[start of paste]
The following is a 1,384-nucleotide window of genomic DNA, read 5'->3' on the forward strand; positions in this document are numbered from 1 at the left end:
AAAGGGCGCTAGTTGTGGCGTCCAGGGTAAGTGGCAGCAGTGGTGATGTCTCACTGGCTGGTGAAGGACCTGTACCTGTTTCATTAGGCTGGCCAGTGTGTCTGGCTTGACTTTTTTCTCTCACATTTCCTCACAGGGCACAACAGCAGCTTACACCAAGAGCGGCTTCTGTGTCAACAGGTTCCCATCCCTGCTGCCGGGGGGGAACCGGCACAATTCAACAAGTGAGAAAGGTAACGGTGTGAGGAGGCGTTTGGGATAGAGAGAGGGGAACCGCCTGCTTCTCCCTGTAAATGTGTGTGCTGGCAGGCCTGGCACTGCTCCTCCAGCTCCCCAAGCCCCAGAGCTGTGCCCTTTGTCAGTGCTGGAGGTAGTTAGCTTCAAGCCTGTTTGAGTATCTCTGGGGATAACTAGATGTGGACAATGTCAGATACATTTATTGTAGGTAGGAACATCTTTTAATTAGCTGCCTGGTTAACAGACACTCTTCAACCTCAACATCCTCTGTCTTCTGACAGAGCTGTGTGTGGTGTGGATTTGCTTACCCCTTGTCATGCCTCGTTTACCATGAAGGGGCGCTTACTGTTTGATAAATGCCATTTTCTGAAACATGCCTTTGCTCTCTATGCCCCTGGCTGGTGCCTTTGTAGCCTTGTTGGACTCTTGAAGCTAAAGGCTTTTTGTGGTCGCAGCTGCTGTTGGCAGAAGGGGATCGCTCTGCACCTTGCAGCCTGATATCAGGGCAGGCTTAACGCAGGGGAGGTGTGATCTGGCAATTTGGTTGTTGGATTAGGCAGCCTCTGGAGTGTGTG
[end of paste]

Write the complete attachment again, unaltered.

The following is a 1,384-nucleotide window of genomic DNA, read 5'->3' on the forward strand; positions in this document are numbered from 1 at the left end:
AAAGGGCGCTAGTTGTGGCGTCCAGGGTAAGTGGCAGCAGTGGTGATGTCTCACTGGCTGGTGAAGGACCTGTACCTGTTTCATTAGGCTGGCCAGTGTGTCTGGCTTGACTTTTTTCTCTCACATTTCCTCACAGGGCACAACAGCAGCTTACACCAAGAGCGGCTTCTGTGTCAACAGGTTCCCATCCCTGCTGCCGGGGGGGAACCGGCACAATTCAACAAGTGAGAAAGGTAACGGTGTGAGGAGGCGTTTGGGATAGAGAGAGGGGAACCGCCTGCTTCTCCCTGTAAATGTGTGTGCTGGCAGGCCTGGCACTGCTCCTCCAGCTCCCCAAGCCCCAGAGCTGTGCCCTTTGTCAGTGCTGGAGGTAGTTAGCTTCAAGCCTGTTTGAGTATCTCTGGGGATAACTAGATGTGGACAATGTCAGATACATTTATTGTAGGTAGGAACATCTTTTAATTAGCTGCCTGGTTAACAGACACTCTTCAACCTCAACATCCTCTGTCTTCTGACAGAGCTGTGTGTGGTGTGGATTTGCTTACCCCTTGTCATGCCTCGTTTACCATGAAGGGGCGCTTACTGTTTGATAAATGCCATTTTCTGAAACATGCCTTTGCTCTCTATGCCCCTGGCTGGTGCCTTTGTAGCCTTGTTGGACTCTTGAAGCTAAAGGCTTTTTGTGGTCGCAGCTGCTGTTGGCAGAAGGGGATCGCTCTGCACCTTGCAGCCTGATATCAGGGCAGGCTTAACGCAGGGGAGGTGTGATCTGGCAATTTGGTTGTTGGATTAGGCAGCCTCTGGAGTGTGTG